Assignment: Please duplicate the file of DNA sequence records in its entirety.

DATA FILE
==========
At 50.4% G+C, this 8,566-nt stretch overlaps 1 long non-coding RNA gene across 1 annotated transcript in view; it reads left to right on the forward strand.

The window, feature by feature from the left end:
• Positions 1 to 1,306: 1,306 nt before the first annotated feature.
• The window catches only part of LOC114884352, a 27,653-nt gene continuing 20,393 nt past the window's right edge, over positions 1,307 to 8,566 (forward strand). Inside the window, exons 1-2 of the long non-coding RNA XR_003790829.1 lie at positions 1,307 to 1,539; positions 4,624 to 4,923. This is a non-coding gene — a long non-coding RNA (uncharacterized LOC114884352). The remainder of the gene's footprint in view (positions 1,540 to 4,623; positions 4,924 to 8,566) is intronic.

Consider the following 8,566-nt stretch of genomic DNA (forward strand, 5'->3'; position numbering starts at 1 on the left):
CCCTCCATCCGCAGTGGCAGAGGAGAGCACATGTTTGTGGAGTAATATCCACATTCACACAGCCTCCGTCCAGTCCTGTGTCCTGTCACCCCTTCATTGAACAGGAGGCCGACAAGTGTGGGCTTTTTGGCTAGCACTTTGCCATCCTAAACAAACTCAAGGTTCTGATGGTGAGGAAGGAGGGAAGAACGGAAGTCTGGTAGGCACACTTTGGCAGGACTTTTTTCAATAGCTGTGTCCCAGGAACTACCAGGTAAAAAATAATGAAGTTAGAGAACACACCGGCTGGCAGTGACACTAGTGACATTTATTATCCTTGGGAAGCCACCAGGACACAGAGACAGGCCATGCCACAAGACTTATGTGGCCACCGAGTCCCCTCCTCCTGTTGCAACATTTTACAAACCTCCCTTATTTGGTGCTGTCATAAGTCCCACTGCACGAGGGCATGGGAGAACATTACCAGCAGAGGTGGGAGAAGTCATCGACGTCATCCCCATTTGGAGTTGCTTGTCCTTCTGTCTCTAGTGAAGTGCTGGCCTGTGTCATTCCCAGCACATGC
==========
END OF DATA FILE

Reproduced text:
At 50.4% G+C, this 8,566-nt stretch overlaps 1 long non-coding RNA gene across 1 annotated transcript in view; it reads left to right on the forward strand.

The window, feature by feature from the left end:
• Positions 1 to 1,306: 1,306 nt before the first annotated feature.
• The window catches only part of LOC114884352, a 27,653-nt gene continuing 20,393 nt past the window's right edge, over positions 1,307 to 8,566 (forward strand). Inside the window, exons 1-2 of the long non-coding RNA XR_003790829.1 lie at positions 1,307 to 1,539; positions 4,624 to 4,923. This is a non-coding gene — a long non-coding RNA (uncharacterized LOC114884352). The remainder of the gene's footprint in view (positions 1,540 to 4,623; positions 4,924 to 8,566) is intronic.

Consider the following 8,566-nt stretch of genomic DNA (forward strand, 5'->3'; position numbering starts at 1 on the left):
CCCTCCATCCGCAGTGGCAGAGGAGAGCACATGTTTGTGGAGTAATATCCACATTCACACAGCCTCCGTCCAGTCCTGTGTCCTGTCACCCCTTCATTGAACAGGAGGCCGACAAGTGTGGGCTTTTTGGCTAGCACTTTGCCATCCTAAACAAACTCAAGGTTCTGATGGTGAGGAAGGAGGGAAGAACGGAAGTCTGGTAGGCACACTTTGGCAGGACTTTTTTCAATAGCTGTGTCCCAGGAACTACCAGGTAAAAAATAATGAAGTTAGAGAACACACCGGCTGGCAGTGACACTAGTGACATTTATTATCCTTGGGAAGCCACCAGGACACAGAGACAGGCCATGCCACAAGACTTATGTGGCCACCGAGTCCCCTCCTCCTGTTGCAACATTTTACAAACCTCCCTTATTTGGTGCTGTCATAAGTCCCACTGCACGAGGGCATGGGAGAACATTACCAGCAGAGGTGGGAGAAGTCATCGACGTCATCCCCATTTGGAGTTGCTTGTCCTTCTGTCTCTAGTGAAGTGCTGGCCTGTGTCATTCCCAGCACATGC